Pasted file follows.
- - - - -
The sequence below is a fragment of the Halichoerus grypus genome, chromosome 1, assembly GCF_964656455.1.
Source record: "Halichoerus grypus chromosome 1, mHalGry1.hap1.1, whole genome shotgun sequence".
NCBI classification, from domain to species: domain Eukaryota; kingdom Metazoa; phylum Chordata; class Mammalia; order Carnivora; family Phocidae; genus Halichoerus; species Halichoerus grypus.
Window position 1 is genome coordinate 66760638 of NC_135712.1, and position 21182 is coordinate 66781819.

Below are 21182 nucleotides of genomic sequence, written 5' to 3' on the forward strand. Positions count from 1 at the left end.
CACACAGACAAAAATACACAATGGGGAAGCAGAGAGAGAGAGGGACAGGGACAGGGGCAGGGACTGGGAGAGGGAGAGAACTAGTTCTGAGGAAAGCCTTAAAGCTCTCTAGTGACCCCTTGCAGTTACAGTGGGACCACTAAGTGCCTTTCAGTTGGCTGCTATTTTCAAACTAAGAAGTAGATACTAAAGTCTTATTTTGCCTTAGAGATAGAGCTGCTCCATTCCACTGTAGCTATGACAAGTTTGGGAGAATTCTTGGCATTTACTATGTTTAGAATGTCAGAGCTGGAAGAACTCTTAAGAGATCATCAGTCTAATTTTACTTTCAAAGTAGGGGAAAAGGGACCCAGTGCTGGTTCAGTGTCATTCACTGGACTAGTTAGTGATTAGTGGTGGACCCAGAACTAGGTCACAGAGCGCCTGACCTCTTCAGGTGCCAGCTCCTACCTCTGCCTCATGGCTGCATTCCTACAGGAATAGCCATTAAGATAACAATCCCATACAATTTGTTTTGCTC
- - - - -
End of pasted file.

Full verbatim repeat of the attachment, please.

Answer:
The sequence below is a fragment of the Halichoerus grypus genome, chromosome 1, assembly GCF_964656455.1.
Source record: "Halichoerus grypus chromosome 1, mHalGry1.hap1.1, whole genome shotgun sequence".
NCBI classification, from domain to species: domain Eukaryota; kingdom Metazoa; phylum Chordata; class Mammalia; order Carnivora; family Phocidae; genus Halichoerus; species Halichoerus grypus.
Window position 1 is genome coordinate 66760638 of NC_135712.1, and position 21182 is coordinate 66781819.

Below are 21182 nucleotides of genomic sequence, written 5' to 3' on the forward strand. Positions count from 1 at the left end.
CACACAGACAAAAATACACAATGGGGAAGCAGAGAGAGAGAGGGACAGGGACAGGGGCAGGGACTGGGAGAGGGAGAGAACTAGTTCTGAGGAAAGCCTTAAAGCTCTCTAGTGACCCCTTGCAGTTACAGTGGGACCACTAAGTGCCTTTCAGTTGGCTGCTATTTTCAAACTAAGAAGTAGATACTAAAGTCTTATTTTGCCTTAGAGATAGAGCTGCTCCATTCCACTGTAGCTATGACAAGTTTGGGAGAATTCTTGGCATTTACTATGTTTAGAATGTCAGAGCTGGAAGAACTCTTAAGAGATCATCAGTCTAATTTTACTTTCAAAGTAGGGGAAAAGGGACCCAGTGCTGGTTCAGTGTCATTCACTGGACTAGTTAGTGATTAGTGGTGGACCCAGAACTAGGTCACAGAGCGCCTGACCTCTTCAGGTGCCAGCTCCTACCTCTGCCTCATGGCTGCATTCCTACAGGAATAGCCATTAAGATAACAATCCCATACAATTTGTTTTGCTC